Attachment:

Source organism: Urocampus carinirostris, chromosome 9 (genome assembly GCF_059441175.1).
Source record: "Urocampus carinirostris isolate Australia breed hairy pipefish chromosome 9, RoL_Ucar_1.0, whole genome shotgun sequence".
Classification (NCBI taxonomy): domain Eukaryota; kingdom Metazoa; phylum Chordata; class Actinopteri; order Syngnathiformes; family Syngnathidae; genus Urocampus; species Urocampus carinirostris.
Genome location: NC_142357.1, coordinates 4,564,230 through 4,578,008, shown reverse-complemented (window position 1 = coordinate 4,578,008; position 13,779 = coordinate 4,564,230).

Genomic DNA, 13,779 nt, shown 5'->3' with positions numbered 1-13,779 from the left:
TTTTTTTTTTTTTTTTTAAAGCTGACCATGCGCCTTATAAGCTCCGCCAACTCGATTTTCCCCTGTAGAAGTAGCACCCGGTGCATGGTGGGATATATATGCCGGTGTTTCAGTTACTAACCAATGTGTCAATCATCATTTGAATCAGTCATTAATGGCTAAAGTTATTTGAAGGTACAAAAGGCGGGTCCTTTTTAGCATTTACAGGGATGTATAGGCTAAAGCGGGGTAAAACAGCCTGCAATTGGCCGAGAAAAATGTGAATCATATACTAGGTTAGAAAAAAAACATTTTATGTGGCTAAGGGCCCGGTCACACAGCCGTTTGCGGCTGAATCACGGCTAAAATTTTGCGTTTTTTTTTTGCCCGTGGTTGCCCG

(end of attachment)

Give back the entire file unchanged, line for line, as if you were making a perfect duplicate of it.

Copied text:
Source organism: Urocampus carinirostris, chromosome 9 (genome assembly GCF_059441175.1).
Source record: "Urocampus carinirostris isolate Australia breed hairy pipefish chromosome 9, RoL_Ucar_1.0, whole genome shotgun sequence".
Classification (NCBI taxonomy): domain Eukaryota; kingdom Metazoa; phylum Chordata; class Actinopteri; order Syngnathiformes; family Syngnathidae; genus Urocampus; species Urocampus carinirostris.
Genome location: NC_142357.1, coordinates 4,564,230 through 4,578,008, shown reverse-complemented (window position 1 = coordinate 4,578,008; position 13,779 = coordinate 4,564,230).

Genomic DNA, 13,779 nt, shown 5'->3' with positions numbered 1-13,779 from the left:
TTTTTTTTTTTTTTTTTAAAGCTGACCATGCGCCTTATAAGCTCCGCCAACTCGATTTTCCCCTGTAGAAGTAGCACCCGGTGCATGGTGGGATATATATGCCGGTGTTTCAGTTACTAACCAATGTGTCAATCATCATTTGAATCAGTCATTAATGGCTAAAGTTATTTGAAGGTACAAAAGGCGGGTCCTTTTTAGCATTTACAGGGATGTATAGGCTAAAGCGGGGTAAAACAGCCTGCAATTGGCCGAGAAAAATGTGAATCATATACTAGGTTAGAAAAAAAACATTTTATGTGGCTAAGGGCCCGGTCACACAGCCGTTTGCGGCTGAATCACGGCTAAAATTTTGCGTTTTTTTTTTGCCCGTGGTTGCCCG